Review: The Suffers, 'The Suffers' The Houston band's sound is steeped in what it calls "Gulf Coast Soul," but it also channels ska, Southern hip-hop, classic soul, rock 'n' roll and especially reggae.

Review: The Suffers, 'The Suffers'

Note: NPR's First Listen audio comes down after the album is released. However, you can still listen with the Spotify playlist at the bottom of the page.

The Suffers, The Suffers Courtesy of the artist hide caption

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Courtesy of the artist

Just before The Suffers' members begin performing, you'll see 20 arms stretched in the air Superman-style, followed by 10 voices. The first counts off, 1 to 10, then shouts long and hard at full lung capacity. That's just the warmup.

What you get from this Houston band is soul, straight from horn to heart. I've witnessed The Suffers' magnificence on a tiny stage in a D.C. nightclub, on a big stage at the Newport Folk Festival, and behind my Tiny Desk. What happens on the band's first album is something that rarely happens on debuts: This band is on fire when it's in front of an audience, sure, but the intensity of its shows is also captured in the studio.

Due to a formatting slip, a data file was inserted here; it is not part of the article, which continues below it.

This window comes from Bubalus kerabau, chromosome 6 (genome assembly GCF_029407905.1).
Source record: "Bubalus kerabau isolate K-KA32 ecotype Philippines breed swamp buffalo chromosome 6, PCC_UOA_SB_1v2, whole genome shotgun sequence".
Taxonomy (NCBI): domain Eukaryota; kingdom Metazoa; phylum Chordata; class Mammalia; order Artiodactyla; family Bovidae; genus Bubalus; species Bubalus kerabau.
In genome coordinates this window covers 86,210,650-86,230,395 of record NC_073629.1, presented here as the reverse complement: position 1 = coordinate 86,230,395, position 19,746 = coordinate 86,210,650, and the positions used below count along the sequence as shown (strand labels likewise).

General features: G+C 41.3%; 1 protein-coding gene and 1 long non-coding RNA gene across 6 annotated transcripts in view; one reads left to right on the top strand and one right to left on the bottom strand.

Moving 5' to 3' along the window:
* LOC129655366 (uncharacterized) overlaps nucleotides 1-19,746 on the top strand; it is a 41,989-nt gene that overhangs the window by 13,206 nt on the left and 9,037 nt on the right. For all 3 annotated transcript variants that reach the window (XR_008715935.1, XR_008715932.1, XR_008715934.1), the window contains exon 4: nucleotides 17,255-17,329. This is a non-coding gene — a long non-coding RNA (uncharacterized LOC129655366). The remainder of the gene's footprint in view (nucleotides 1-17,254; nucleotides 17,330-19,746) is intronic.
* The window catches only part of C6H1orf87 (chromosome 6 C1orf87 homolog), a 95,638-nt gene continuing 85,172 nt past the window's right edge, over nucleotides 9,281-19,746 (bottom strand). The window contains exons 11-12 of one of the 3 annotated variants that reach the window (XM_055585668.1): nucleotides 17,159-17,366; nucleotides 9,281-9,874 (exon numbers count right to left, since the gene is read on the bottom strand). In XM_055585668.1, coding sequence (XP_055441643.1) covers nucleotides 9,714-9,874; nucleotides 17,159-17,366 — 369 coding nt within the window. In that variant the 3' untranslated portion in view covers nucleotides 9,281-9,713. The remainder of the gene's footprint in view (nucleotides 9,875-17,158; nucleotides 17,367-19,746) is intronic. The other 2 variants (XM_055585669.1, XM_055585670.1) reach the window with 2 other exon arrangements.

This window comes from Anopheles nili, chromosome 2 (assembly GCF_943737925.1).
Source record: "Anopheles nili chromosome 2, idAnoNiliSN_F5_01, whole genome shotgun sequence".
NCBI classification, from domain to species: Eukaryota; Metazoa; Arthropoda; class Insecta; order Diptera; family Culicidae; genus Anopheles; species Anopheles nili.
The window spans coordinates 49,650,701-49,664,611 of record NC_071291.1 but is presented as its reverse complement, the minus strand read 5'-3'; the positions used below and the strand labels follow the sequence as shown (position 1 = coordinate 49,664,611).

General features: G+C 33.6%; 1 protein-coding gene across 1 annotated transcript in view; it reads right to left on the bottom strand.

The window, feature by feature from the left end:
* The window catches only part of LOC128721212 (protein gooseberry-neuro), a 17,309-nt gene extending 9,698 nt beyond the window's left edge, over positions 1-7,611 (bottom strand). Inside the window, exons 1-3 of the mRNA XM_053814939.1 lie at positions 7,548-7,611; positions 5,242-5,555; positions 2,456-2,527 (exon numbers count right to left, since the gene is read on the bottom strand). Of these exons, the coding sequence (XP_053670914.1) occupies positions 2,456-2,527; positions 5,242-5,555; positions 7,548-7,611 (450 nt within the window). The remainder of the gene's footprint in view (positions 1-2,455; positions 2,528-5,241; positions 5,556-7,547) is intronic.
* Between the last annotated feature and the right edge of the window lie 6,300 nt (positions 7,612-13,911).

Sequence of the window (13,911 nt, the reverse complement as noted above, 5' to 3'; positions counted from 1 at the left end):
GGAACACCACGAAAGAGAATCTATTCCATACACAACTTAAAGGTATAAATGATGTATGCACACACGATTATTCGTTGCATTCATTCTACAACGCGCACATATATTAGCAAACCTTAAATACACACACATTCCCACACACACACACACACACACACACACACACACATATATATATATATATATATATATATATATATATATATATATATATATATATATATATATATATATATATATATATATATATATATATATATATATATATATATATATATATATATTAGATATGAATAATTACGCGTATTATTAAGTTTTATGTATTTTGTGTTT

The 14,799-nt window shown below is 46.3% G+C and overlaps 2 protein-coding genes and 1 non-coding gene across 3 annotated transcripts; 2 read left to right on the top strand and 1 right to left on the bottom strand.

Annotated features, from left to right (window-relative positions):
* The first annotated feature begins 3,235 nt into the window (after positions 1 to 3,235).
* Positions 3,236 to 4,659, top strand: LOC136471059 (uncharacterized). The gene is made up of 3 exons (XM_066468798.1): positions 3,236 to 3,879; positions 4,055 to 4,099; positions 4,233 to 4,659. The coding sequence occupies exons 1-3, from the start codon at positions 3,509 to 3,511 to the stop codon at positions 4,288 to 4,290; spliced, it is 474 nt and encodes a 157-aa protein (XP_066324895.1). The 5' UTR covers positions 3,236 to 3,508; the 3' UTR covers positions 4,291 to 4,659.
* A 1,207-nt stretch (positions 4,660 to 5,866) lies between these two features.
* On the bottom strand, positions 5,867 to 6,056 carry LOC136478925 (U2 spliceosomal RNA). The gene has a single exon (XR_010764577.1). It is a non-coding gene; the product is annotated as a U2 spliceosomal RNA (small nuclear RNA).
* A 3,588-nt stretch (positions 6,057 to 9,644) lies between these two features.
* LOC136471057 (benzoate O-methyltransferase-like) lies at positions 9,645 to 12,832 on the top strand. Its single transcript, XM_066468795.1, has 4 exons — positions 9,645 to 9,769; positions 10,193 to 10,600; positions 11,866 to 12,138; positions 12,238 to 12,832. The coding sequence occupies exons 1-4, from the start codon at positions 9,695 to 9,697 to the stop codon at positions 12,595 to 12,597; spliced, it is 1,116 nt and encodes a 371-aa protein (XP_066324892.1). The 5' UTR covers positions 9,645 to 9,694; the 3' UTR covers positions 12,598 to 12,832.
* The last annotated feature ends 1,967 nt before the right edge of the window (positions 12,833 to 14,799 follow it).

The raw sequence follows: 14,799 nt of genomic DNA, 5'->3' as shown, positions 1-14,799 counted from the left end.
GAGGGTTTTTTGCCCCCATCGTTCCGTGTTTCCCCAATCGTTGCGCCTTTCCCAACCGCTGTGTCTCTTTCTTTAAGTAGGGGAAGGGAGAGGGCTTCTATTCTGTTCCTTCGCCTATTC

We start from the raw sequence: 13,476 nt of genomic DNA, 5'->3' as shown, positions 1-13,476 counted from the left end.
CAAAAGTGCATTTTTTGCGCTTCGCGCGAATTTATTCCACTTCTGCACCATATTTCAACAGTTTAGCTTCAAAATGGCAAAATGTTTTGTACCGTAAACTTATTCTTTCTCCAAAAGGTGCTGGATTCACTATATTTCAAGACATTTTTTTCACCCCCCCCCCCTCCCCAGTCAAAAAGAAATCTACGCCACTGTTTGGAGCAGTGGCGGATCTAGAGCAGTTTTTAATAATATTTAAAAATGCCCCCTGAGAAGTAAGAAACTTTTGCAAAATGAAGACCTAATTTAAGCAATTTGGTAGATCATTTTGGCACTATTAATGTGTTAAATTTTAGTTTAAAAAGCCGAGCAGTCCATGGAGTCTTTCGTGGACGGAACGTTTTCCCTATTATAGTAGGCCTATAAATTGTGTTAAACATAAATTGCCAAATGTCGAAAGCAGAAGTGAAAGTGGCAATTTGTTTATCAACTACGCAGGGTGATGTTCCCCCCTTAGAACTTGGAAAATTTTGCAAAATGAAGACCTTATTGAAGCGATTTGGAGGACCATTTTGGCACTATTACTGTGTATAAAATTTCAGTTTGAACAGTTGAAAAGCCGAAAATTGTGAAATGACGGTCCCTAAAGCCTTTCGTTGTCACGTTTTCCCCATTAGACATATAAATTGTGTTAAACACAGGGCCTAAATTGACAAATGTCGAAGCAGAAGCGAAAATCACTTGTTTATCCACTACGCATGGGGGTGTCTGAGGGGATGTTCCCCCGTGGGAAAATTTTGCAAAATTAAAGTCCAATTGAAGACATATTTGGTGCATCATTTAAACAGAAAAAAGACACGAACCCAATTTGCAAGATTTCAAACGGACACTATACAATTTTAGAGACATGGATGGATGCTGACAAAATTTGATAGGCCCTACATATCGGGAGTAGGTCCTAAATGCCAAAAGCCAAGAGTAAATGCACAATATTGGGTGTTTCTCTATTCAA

The Suffers' sound is steeped in what the band calls "Gulf Coast Soul," as well as elements of ska, Southern hip-hop, classic soul, rock 'n' roll and especially reggae. In fact, the group's name comes from a line in a famous late-'70s reggae film called Rockers. What helps set The Suffers apart from most is the band's sweet style of playing: No one is vying to show off, and everyone serves the song. It helps that singer Kam Franklin is at center stage — powerful and lovable and, like her band, careful not to overdo it. She seems to understand that there's power in holding back or waiting for the perfect moment to let go. "Midtown" is a good example; the whole band at the end of "Better" is another.

There will be many new artists to discover in 2016, with lots of debuts. I suggest you start with The Suffers.